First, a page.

More disarmament attempts

This time, on the defensive side:

California is already notorious for its strict regulations on firearms, but now one public servant in the golden state wants to take that prohibition-happy mindset in a new direction by banning body armor.

The bill, H.R. 5344, the Responsible Body Armor Possession Act of 2014, comes from Rep. Michael Honda, a San Jose Democrat, and it would “prohibit the purchase, ownership, or possession of enhanced body armor by civilians, with exceptions.” That is to say, Honda wants to treat innocent civilians like convicted felons…

“This bill will keep military body armor out of the wrong hands,” Honda said. “It would ensure that only law enforcement, firefighters and other first responders would be able to access enhanced body armor.”

They never learn.  Have all the various “assault weapon” laws kept powerful firearms “out of the wrong hands?”  I thought not.  In a similar fashion, the proposed legislation may increase the cost of doing business for criminal elements trying to “up armor,” but it won’t stop organized (and even unorganized) crime from obtaining whatever tools it seeks.  It will, however, constrain the choices of peaceful, law-abiding citizens trying to find the best ways to protect themselves in an increasingly dangerous world.

Let’s not mince words here.  Both in this instance, and in cases of gun control legislation, the main factor at work is government trying to impose a monopoly on the use of force.  Any force.  As citizens, we accept that monopoly in the area of justice/retribution (such as punishment, prison and execution) in return for the promise of a more orderly society, free from vigilantism.  The Founders, however, never intended for government to be the only entity able to resort to violence — hence, the Second Amendment.  They were not foolish enough to think that “a government of men over men” was immune to the temptations inherent in having a monopoly on force.  Indeed, some of them seem to have expected that the citizens might have to remind their government of the individual’s inherent sovereignty from time to time.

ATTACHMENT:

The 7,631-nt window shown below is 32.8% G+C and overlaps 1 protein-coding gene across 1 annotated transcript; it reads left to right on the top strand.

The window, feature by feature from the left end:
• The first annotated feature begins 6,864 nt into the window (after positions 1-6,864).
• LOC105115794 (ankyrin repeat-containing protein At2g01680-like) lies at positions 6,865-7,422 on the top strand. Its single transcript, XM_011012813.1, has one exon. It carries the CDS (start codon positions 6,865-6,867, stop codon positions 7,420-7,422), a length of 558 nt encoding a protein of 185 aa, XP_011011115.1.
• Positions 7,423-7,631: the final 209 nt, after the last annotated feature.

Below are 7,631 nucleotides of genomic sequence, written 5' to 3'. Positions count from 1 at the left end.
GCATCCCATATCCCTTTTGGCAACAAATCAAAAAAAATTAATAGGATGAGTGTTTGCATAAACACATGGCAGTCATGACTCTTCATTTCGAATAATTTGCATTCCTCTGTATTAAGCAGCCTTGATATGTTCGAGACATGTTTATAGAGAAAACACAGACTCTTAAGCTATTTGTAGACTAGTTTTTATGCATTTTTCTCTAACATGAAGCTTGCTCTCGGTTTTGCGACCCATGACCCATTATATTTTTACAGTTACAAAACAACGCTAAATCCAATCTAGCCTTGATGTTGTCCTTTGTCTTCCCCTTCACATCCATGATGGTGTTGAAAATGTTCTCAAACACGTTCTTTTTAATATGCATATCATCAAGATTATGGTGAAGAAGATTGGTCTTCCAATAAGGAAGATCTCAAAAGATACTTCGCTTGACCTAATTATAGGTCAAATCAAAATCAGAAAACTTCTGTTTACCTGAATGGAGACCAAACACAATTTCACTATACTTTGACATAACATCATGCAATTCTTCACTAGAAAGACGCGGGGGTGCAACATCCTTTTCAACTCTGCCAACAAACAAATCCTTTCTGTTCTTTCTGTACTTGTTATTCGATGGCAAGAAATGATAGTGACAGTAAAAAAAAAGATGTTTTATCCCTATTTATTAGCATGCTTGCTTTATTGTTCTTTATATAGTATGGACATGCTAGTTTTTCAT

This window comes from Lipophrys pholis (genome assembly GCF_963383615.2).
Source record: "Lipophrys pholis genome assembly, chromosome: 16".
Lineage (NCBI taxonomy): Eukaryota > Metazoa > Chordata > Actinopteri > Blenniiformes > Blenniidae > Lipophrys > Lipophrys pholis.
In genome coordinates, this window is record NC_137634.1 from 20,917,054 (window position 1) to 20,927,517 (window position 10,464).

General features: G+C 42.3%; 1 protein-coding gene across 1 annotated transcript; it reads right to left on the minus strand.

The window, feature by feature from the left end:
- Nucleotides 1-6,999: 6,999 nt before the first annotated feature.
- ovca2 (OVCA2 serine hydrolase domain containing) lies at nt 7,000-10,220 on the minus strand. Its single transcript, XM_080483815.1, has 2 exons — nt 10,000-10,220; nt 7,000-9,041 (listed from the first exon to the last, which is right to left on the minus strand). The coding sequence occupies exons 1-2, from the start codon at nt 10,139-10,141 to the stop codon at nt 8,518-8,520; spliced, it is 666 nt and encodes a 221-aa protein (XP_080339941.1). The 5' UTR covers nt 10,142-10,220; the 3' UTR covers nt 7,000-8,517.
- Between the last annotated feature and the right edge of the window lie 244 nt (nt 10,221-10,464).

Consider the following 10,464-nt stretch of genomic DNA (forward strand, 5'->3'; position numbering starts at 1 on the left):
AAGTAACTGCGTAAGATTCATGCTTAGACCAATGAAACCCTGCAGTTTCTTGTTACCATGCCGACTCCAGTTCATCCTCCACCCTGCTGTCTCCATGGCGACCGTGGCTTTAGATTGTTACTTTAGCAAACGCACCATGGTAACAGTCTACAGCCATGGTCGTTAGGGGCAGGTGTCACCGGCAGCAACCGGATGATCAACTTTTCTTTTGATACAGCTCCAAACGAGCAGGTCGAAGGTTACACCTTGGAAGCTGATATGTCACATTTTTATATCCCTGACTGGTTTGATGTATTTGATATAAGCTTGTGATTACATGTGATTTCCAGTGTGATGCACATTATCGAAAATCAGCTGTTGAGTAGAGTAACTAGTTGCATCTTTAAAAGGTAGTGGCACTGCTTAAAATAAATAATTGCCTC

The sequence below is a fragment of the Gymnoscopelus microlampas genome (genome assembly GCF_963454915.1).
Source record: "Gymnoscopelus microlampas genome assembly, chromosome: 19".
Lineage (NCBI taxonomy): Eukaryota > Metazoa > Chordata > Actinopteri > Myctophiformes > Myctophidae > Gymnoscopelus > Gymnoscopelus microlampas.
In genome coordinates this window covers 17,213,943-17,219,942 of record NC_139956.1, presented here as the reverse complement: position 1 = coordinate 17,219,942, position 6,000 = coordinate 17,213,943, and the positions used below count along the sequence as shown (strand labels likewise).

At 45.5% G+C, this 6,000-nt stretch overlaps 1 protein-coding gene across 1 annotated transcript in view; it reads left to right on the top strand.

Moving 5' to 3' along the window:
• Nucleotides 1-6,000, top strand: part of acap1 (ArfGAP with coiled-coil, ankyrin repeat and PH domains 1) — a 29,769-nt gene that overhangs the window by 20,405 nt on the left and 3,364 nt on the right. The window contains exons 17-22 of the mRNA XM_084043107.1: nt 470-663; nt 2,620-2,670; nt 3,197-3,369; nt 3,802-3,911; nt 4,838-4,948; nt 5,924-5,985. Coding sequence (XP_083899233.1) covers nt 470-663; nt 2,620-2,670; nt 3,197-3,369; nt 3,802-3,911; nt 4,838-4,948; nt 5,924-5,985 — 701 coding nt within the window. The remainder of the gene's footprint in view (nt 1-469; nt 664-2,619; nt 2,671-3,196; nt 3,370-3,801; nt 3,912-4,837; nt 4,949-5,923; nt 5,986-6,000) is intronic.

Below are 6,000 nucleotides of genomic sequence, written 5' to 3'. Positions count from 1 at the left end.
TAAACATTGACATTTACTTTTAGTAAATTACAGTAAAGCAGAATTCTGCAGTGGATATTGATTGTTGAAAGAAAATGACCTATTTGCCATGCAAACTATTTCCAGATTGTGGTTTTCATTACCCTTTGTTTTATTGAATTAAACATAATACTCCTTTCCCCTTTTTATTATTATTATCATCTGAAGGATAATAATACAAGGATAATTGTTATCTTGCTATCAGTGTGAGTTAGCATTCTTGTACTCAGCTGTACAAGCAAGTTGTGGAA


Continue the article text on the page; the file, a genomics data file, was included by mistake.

That’s why it’s a mistake to take proposed legislation such as this ban on private ownership of body armor as an isolated issue.  It’s not.  Across the country, from the Federal to local governments (depending on where you live), governments are seeking to constrain the individual’s ability to arm and defend him/herself.  (Often in the name of ‘protecting the children,’ of course.)  By seeking to keep such implements only in “the right hands” (i.e. the powers that be), these efforts make everyone completely dependent upon the capacity and intent of government to protect them.

Capacity and intent.  First, does anyone believe that in a life-and-death situation, 9-1-1 will provide a response faster than your own resources?  And while it’s still considered impolite to point this out, what if you’re the victim of a mistaken ‘no-knock raid?’  Maybe you wouldn’t be inclined to shoot back at midnight intruders.  Fine.  Consider that this bill would deny you even the armor protection to investigate what’s happening in your own home.  And if you were a law-abiding resident of, say, Ferguson, Missouri, wouldn’t you like the option to have something more to protect you than your shirt or jacket?  Second, in terms of intent, what seems to be the priorities of law enforcement these days: protecting citizenry, or the less-dangerous functions of enhancing revenue?

Criminals can abuse any legitimate tool available to a citizen.  Keep that in mind when such bans are proposed.

I’ll repeat for emphasis: government at every level is asserting that theirs are the only “right hands” for various implements of life and death.  Given the behavior, credibility and trustworthiness of government in general over the past couple of decades, are you willing to grant such a monopoly?


c0258ebff59a77e08f81e2ab944bd8eb Gun_Control


Leave a Reply

Fill in your details below or click an icon to log in: Logo

You are commenting using your account. Log Out /  Change )

Google+ photo

You are commenting using your Google+ account. Log Out /  Change )

Twitter picture

You are commenting using your Twitter account. Log Out /  Change )

Facebook photo

You are commenting using your Facebook account. Log Out /  Change )


Connecting to %s